In general, the canonical form for initializing Fibonacci generators requires that word be set to all zero bits and that the least significant bits of all words in the register to be set to zero, with the exception of one or two characteristic bits that depend on and . As shown in Figure 11, the canonical form for the generator requires the least significant bit of word 7 to be set to one, with all other least significant bits in the register set to zero. Table 4 lists, for several choices of , the characteristic word (or words) for which the least significant bit should be set to one in order to be in canonical form.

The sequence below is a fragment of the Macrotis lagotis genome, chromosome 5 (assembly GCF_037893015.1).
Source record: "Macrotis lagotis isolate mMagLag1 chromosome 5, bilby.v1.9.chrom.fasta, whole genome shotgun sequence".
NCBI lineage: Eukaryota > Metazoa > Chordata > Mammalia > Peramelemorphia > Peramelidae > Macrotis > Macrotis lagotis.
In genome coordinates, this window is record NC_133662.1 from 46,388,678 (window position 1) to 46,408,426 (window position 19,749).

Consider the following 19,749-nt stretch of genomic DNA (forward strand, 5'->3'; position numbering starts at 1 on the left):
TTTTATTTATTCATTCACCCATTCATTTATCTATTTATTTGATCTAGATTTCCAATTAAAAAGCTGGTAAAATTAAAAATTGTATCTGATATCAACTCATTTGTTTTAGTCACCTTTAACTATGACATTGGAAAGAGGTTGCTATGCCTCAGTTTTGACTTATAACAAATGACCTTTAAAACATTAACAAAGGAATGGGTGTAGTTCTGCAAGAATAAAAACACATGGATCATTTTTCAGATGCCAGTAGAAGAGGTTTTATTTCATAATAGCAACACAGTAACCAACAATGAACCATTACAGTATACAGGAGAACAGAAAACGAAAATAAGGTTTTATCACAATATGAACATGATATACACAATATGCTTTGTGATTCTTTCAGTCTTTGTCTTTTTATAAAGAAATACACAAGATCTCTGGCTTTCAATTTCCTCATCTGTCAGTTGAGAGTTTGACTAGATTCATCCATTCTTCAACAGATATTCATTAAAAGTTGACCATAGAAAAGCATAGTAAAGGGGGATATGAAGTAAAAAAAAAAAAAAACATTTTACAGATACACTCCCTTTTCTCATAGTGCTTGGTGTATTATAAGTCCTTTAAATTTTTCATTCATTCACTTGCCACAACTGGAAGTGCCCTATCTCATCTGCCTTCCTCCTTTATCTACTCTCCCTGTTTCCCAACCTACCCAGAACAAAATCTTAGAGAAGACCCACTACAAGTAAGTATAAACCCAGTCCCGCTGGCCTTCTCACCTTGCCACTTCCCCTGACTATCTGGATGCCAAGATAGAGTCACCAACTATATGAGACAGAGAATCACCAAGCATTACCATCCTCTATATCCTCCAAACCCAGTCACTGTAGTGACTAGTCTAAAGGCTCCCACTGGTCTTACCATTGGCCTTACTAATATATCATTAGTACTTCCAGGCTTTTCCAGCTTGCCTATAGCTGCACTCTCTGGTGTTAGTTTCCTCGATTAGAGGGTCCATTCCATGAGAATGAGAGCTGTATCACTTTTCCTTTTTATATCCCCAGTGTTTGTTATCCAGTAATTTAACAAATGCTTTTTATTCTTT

Two caveats with respect to the use of this canonical form should be mentioned at this point. Suppose a user were to construct and initialize a number of generators using an initialization scheme that simply numbered the initial states as one would number the integers in a normal binary representation. This method certainly would not violate the conditions under which the canonical form produces distinct cycles, and indeed the cycles of random numbers generated from each initial state would be different. But the first few random numbers from these cycles may be less than random-looking when compared both with corresponding output from other generators and with successive values from the same generator. As an example, consider the generator, where we canonically initialize one register with all zeros in the z-ed region of Figure 11 (call this generator ``A'') and a second generator with a single one in the lower right corner of the z-ed region (call this generator ``B''). Table 5 lists the first 100 pseudo-random numbers produced by both of these generators, both as integers in the range [0,15] and as floating point numbers in the range [0.0,1.0). Note that the A sequence consists of low numbers (less than 0.5) for 43 iterations and is actually either zero or one for the first 19 iterations. B is somewhat better, but still not very satisfying. In addition, A and B appear, at least until about 50 iterations, to be correlated. This appearance of non-random behavior on the part of these two sample sequences does not mean that Fibonacci sequences or this method of initializing them does not produce high quality random numbers. ``Flat spots'' are to be expected in any good pseudo-random number sequence of sufficient length, and indeed such a sequence without them would be suspect with regard to its randomness. The problem with initializing A and B in the example is that the flat spots were ``lined up'' with each other and were placed at the very beginning. Neither of these results would be a problem if our application required the use of thousands of numbers from both the A and the B sequences and if the numbers generated at the beginning were no more important than those generated later. After a short time, the two sequences would look completely uncorrelated from each other and would appear internally random as well. However, if the number of required pseudo-random numbers is small, the outcome of the numerical experiment might be unexpectedly skewed due to the initial conditions.